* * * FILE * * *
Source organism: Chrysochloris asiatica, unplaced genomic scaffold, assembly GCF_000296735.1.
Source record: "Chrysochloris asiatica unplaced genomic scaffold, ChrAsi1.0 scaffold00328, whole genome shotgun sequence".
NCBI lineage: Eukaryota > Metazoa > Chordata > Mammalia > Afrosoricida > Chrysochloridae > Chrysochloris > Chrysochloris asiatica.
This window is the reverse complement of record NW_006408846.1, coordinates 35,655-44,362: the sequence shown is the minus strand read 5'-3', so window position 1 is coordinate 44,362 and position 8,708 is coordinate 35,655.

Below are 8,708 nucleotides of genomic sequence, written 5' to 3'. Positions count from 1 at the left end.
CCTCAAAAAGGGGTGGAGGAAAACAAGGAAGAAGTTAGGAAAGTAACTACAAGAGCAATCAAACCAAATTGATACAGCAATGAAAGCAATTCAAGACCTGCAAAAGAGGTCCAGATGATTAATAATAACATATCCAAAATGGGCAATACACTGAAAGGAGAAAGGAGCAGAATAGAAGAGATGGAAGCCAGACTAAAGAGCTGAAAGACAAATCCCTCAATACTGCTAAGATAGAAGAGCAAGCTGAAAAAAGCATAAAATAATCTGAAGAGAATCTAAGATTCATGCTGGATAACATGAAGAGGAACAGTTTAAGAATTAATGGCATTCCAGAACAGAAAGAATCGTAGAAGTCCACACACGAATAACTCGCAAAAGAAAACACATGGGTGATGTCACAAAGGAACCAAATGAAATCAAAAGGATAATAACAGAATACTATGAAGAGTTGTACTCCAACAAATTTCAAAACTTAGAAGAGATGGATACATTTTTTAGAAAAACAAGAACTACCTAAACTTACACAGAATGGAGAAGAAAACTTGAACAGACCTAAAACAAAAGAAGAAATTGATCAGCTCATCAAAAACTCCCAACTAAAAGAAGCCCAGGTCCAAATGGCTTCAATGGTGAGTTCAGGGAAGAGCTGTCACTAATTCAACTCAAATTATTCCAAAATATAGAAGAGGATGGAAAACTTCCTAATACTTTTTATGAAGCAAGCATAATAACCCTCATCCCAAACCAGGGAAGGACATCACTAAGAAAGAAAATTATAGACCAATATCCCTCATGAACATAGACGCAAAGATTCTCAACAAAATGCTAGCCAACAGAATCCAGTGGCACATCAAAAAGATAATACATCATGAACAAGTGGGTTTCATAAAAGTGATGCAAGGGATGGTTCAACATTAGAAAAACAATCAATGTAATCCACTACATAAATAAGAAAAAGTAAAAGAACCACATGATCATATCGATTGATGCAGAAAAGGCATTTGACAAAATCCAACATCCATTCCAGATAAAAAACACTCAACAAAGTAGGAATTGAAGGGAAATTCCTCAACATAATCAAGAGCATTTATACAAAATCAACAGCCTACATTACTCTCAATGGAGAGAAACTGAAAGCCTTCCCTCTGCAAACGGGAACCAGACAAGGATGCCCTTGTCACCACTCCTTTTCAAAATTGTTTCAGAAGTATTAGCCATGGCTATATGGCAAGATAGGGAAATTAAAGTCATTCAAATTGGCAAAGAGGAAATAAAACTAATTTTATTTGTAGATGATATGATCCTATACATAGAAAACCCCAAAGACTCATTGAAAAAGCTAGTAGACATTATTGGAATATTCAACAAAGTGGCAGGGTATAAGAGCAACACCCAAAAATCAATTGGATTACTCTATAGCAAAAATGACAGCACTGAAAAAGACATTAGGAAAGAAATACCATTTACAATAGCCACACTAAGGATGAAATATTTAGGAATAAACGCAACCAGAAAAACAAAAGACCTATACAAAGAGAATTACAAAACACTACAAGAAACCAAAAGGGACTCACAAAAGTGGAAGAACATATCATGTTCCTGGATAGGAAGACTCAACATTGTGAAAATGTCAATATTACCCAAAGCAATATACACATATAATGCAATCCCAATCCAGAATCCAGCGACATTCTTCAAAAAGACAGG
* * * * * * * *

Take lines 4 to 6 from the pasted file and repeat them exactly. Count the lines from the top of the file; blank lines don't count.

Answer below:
This window is the reverse complement of record NW_006408846.1, coordinates 35,655-44,362: the sequence shown is the minus strand read 5'-3', so window position 1 is coordinate 44,362 and position 8,708 is coordinate 35,655.

Below are 8,708 nucleotides of genomic sequence, written 5' to 3'. Positions count from 1 at the left end.
CCTCAAAAAGGGGTGGAGGAAAACAAGGAAGAAGTTAGGAAAGTAACTACAAGAGCAATCAAACCAAATTGATACAGCAATGAAAGCAATTCAAGACCTGCAAAAGAGGTCCAGATGATTAATAATAACATATCCAAAATGGGCAATACACTGAAAGGAGAAAGGAGCAGAATAGAAGAGATGGAAGCCAGACTAAAGAGCTGAAAGACAAATCCCTCAATACTGCTAAGATAGAAGAGCAAGCTGAAAAAAGCATAAAATAATCTGAAGAGAATCTAAGATTCATGCTGGATAACATGAAGAGGAACAGTTTAAGAATTAATGGCATTCCAGAACAGAAAGAATCGTAGAAGTCCACACACGAATAACTCGCAAAAGAAAACACATGGGTGATGTCACAAAGGAACCAAATGAAATCAAAAGGATAATAACAGAATACTATGAAGAGTTGTACTCCAACAAATTTCAAAACTTAGAAGAGATGGATACATTTTTTAGAAAAACAAGAACTACCTAAACTTACACAGAATGGAGAAGAAAACTTGAACAGACCTAAAACAAAAGAAGAAATTGATCAGCTCATCAAAAACTCCCAACTAAAAGAAGCCCAGGTCCAAATGGCTTCAATGGTGAGTTCAGGGAAGAGCTGTCACTAATTCAACTCAAATTATTCCAAAATATAGAAGAGGATGGAAAACTTCCTAATACTTTTTATGAAGCAAGCATAATAACCCTCATCCCAAACCAGGGAAGGACATCACTAAGAAAGAAAATTATAGACCAATATCCCTCATGAACATAGACGCAAAGATTCTCAACAAAATGCTAGCCAACAGAATCCAGTGGCACATCAAAAAGATAATACATCATGAACAAGTGGGTTTCATAAAAGTGATGCAAGGGATGGTTCAACATTAGAAAAACAATCAATGTAATCCACTACATAAATAAGAAAAAGTAAAAGAACCACATGATCATATCGATTGATGCAGAAAAGGCATTTGACAAAATCCAACATCCATTCCAGATAAAAAACACTCAACAAAGTAGGAATTGAAGGGAAATTCCTCAACATAATCAAGAGCATTTATACAAAATCAACAGCCTACATTACTCTCAATGGAGAGAAACTGAAAGCCTTCCCTCTGCAAACGGGAACCAGACAAGGATGCCCTTGTCACCACTCCTTTTCAAAATTGTTTCAGAAGTATTAGCCATGGCTATATGGCAAGATAGGGAAATTAAAGTCATTCAAATTGGCAAAGAGGAAATAAAACTAATTTTATTTGTAGATGATATGATCCTATACATAGAAAACCCCAAAGACTCATTGAAAAAGCTAGTAGACATTATTGGAATATTCAACAAAGTGGCAGGGTATAAGAGCAACACCCAAAAATCAATTGGATTACTCTATAGCAAAAATGACAGCACTGAAAAAGACATTAGGAAAGAAATACCATTTACAATAGCCACACTAAGGATGAAATATTTAGGAATAAACGCAACCAGAAAAACAAAAGACCTATACAAAGAGAATTACAAAACACTACAAGAAACCAAAAGGGACTCACAAAAGTGGAAGAACATATCATGTTCCTGGATAGGAAGACTCAACATTGTGAAAATGTCAATATTACCCAAAGCAATATACACATATAATGCAATCCCAATCCAGAATCCAGCGACATTCTTCAAAAAGACAGG